Hyein. Credit: Siyoung Song for NME

NewJeans love fashion and film, but it’s clear that their passion for music is the driving force for all they do. The group’s eldest three members, Minji, Hanni and Danielle have all written lyrics for NewJeans songs, which is uncommon even among experienced K-pop acts. (While there are exceptions, few K-pop agencies allow their artists the opportunity to get involved in songwriting, especially in their rookie years, preferring they hone their performances by focusing on vocal and dance skills.)

Last year, the group revealed that they’d been tasked with trying their hand at lyrics by ADOR CEO Min Hee-jin, granting NewJeans a voice in their own artistic narrative. “It’s such an honour, because our CEO really always thinks of what more we could input into the album,” says Danielle. “Having the opportunity to convey our stories and characters in our albums is incredible, and we really want to continue exploring it for future projects.”

Minji, who earned her debut songwriting credit on their December song ‘Ditto’, opens up about her process. “When I heard ‘Ditto’, it just popped into my head: this main image of a winter mountain that felt kind of cold, but warm at the same time… So I tried to put some objects inside the mountain, for example, like a tree house and a campfire.” Visualising the scene inspired in Minji hope, which emanates from the song’s hazy, wistful spin on the Baltimore club sound.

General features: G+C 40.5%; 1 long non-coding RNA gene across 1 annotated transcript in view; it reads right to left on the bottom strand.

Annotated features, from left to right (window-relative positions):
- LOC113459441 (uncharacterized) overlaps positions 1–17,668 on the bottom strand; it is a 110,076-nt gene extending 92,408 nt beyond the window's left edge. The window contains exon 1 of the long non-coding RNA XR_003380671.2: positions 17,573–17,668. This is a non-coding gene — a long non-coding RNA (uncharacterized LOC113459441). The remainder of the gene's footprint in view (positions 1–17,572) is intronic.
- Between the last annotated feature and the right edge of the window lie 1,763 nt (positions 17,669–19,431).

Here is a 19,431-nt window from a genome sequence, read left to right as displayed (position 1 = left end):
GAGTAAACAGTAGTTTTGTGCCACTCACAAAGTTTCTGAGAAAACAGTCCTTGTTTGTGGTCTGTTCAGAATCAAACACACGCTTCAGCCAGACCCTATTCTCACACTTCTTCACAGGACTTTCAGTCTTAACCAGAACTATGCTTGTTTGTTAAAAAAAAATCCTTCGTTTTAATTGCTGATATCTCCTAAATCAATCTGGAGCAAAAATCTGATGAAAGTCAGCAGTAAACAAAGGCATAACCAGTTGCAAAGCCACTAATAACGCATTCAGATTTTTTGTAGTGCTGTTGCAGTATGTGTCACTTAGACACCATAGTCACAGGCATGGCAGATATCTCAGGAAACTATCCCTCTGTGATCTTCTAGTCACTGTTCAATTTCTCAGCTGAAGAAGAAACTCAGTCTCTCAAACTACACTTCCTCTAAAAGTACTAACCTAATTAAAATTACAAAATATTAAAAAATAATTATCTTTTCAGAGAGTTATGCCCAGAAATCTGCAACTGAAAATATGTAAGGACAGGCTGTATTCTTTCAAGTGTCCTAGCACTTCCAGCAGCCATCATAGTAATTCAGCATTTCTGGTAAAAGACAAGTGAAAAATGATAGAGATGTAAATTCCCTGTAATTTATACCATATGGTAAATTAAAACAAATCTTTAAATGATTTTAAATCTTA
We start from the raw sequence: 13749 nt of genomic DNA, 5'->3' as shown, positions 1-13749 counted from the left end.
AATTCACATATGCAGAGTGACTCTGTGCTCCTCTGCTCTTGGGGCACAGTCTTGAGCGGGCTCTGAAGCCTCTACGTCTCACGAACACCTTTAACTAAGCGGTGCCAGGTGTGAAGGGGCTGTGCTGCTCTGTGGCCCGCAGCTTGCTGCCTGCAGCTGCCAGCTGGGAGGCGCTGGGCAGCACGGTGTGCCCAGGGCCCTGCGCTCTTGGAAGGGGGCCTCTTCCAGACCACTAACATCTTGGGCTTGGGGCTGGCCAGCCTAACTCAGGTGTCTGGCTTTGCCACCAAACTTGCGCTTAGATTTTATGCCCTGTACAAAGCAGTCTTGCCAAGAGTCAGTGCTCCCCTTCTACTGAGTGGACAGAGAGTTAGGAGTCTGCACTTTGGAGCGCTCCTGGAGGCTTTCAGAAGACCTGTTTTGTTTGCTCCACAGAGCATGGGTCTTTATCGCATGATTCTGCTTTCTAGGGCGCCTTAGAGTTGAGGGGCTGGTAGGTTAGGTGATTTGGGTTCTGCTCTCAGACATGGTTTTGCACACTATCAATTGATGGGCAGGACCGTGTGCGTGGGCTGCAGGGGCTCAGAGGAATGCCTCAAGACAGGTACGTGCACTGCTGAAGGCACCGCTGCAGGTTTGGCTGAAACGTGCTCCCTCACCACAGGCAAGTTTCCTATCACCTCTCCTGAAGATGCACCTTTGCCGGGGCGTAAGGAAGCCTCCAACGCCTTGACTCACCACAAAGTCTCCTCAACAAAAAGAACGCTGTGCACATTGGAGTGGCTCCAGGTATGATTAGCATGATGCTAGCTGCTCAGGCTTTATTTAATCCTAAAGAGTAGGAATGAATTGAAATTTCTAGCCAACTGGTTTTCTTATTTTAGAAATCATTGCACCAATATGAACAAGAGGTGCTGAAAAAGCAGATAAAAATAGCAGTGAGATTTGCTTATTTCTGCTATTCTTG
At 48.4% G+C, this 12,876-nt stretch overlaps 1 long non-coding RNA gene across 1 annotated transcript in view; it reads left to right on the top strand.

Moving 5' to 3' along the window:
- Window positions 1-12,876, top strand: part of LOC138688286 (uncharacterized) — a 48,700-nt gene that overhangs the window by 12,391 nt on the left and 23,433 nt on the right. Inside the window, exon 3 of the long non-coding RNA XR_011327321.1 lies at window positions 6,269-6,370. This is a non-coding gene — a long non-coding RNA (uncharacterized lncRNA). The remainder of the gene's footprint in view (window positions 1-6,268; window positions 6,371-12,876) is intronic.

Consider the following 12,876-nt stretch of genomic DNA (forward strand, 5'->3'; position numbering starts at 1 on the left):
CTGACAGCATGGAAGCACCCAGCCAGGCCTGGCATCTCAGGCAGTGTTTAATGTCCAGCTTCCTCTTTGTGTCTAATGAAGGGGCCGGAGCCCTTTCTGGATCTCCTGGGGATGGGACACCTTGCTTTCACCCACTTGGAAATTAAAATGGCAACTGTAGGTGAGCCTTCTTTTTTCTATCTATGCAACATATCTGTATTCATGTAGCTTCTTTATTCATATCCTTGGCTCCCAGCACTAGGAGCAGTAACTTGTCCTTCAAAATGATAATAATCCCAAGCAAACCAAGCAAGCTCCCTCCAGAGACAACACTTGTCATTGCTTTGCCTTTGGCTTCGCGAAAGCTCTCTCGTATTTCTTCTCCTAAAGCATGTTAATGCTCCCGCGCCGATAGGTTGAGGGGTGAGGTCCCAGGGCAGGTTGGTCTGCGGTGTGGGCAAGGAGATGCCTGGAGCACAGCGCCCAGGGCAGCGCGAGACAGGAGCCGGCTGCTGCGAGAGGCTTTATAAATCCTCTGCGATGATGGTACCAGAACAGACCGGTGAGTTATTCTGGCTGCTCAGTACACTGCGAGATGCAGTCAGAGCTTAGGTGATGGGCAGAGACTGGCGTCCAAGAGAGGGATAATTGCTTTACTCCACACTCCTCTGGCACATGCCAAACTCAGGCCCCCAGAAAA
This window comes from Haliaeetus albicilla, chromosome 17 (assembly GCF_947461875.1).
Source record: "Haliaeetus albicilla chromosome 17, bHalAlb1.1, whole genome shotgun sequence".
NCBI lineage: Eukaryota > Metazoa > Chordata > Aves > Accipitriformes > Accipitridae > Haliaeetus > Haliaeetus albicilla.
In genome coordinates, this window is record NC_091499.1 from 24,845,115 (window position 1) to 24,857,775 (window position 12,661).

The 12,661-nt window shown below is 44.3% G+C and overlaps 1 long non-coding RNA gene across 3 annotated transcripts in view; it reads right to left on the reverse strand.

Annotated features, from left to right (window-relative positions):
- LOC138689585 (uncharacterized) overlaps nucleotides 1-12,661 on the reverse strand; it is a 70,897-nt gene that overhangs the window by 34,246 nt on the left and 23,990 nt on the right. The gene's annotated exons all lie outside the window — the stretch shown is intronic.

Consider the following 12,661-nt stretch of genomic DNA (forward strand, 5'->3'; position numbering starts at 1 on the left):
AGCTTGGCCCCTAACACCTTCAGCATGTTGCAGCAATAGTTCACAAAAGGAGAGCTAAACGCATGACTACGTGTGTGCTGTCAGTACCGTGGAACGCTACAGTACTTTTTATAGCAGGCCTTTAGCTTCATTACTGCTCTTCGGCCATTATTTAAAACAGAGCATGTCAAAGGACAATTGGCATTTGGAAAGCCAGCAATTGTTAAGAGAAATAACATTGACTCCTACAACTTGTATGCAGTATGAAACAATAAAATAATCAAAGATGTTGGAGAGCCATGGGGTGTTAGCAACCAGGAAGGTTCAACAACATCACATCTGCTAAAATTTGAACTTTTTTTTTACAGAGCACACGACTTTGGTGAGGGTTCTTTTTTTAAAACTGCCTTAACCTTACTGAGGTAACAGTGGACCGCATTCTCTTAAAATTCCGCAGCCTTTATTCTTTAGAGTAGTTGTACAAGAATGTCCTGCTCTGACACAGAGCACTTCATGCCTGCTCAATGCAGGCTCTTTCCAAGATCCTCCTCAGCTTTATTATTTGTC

Arriving days before Christmas, the dreamy ‘Ditto’ flawlessly captures the awkward, hesitant pining of potential lovers, while its staccato beats imitate the heart-fluttering thrill of finally closing the distance. Its credits include two indie Korean musicians, singer-songwriter Oohyo and Cho Hyu-il of The Black Skirts – both masters at expressing the ache of a love yet to bloom – and Swedish songwriter Ylva Dimberg, who previously co-wrote ‘Hype Boy’ and ‘NewJeans’ single ‘Cookie’. Though it’s the pre-release track to ‘OMG’s single, the catchy, coquettish ‘Ditto’ has performed as well and sometimes even better on the charts.

“Having the opportunity to convey our stories and characters in our albums is incredible” – Danielle